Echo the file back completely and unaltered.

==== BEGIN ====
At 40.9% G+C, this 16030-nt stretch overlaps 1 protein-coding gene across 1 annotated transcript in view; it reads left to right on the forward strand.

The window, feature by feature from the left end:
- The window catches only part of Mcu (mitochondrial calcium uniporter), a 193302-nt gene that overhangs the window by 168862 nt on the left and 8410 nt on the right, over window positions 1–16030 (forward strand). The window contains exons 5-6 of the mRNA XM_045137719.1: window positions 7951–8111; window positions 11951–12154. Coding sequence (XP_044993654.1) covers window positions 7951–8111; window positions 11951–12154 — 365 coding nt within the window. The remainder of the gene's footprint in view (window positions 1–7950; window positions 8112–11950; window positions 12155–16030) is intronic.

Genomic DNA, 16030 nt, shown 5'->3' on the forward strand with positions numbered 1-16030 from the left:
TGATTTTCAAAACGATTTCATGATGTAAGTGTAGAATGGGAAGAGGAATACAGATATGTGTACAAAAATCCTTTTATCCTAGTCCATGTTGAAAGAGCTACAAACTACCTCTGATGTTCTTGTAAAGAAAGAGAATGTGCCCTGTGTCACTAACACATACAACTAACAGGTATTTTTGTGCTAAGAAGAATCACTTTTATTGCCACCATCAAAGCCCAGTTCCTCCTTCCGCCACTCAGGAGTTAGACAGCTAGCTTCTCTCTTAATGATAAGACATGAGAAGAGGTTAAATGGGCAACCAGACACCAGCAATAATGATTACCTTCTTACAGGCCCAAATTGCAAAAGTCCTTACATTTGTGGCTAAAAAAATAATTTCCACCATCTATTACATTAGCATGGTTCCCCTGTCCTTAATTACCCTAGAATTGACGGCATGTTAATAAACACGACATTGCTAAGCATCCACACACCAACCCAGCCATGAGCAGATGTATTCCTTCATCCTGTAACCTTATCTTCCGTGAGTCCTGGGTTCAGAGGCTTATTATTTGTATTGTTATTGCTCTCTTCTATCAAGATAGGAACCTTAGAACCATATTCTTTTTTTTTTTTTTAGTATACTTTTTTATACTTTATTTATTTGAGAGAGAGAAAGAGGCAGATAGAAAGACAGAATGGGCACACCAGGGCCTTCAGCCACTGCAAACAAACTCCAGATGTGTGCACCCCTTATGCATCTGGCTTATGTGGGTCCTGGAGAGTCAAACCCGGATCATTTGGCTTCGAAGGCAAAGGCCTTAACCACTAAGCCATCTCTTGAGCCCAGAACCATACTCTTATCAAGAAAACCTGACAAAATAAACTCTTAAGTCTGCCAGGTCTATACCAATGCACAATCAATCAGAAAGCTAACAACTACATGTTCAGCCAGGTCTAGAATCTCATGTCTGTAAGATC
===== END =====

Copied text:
At 40.9% G+C, this 16030-nt stretch overlaps 1 protein-coding gene across 1 annotated transcript in view; it reads left to right on the forward strand.

The window, feature by feature from the left end:
- The window catches only part of Mcu (mitochondrial calcium uniporter), a 193302-nt gene that overhangs the window by 168862 nt on the left and 8410 nt on the right, over window positions 1–16030 (forward strand). The window contains exons 5-6 of the mRNA XM_045137719.1: window positions 7951–8111; window positions 11951–12154. Coding sequence (XP_044993654.1) covers window positions 7951–8111; window positions 11951–12154 — 365 coding nt within the window. The remainder of the gene's footprint in view (window positions 1–7950; window positions 8112–11950; window positions 12155–16030) is intronic.

Genomic DNA, 16030 nt, shown 5'->3' on the forward strand with positions numbered 1-16030 from the left:
TGATTTTCAAAACGATTTCATGATGTAAGTGTAGAATGGGAAGAGGAATACAGATATGTGTACAAAAATCCTTTTATCCTAGTCCATGTTGAAAGAGCTACAAACTACCTCTGATGTTCTTGTAAAGAAAGAGAATGTGCCCTGTGTCACTAACACATACAACTAACAGGTATTTTTGTGCTAAGAAGAATCACTTTTATTGCCACCATCAAAGCCCAGTTCCTCCTTCCGCCACTCAGGAGTTAGACAGCTAGCTTCTCTCTTAATGATAAGACATGAGAAGAGGTTAAATGGGCAACCAGACACCAGCAATAATGATTACCTTCTTACAGGCCCAAATTGCAAAAGTCCTTACATTTGTGGCTAAAAAAATAATTTCCACCATCTATTACATTAGCATGGTTCCCCTGTCCTTAATTACCCTAGAATTGACGGCATGTTAATAAACACGACATTGCTAAGCATCCACACACCAACCCAGCCATGAGCAGATGTATTCCTTCATCCTGTAACCTTATCTTCCGTGAGTCCTGGGTTCAGAGGCTTATTATTTGTATTGTTATTGCTCTCTTCTATCAAGATAGGAACCTTAGAACCATATTCTTTTTTTTTTTTTTAGTATACTTTTTTATACTTTATTTATTTGAGAGAGAGAAAGAGGCAGATAGAAAGACAGAATGGGCACACCAGGGCCTTCAGCCACTGCAAACAAACTCCAGATGTGTGCACCCCTTATGCATCTGGCTTATGTGGGTCCTGGAGAGTCAAACCCGGATCATTTGGCTTCGAAGGCAAAGGCCTTAACCACTAAGCCATCTCTTGAGCCCAGAACCATACTCTTATCAAGAAAACCTGACAAAATAAACTCTTAAGTCTGCCAGGTCTATACCAATGCACAATCAATCAGAAAGCTAACAACTACATGTTCAGCCAGGTCTAGAATCTCATGTCTGTAAGATC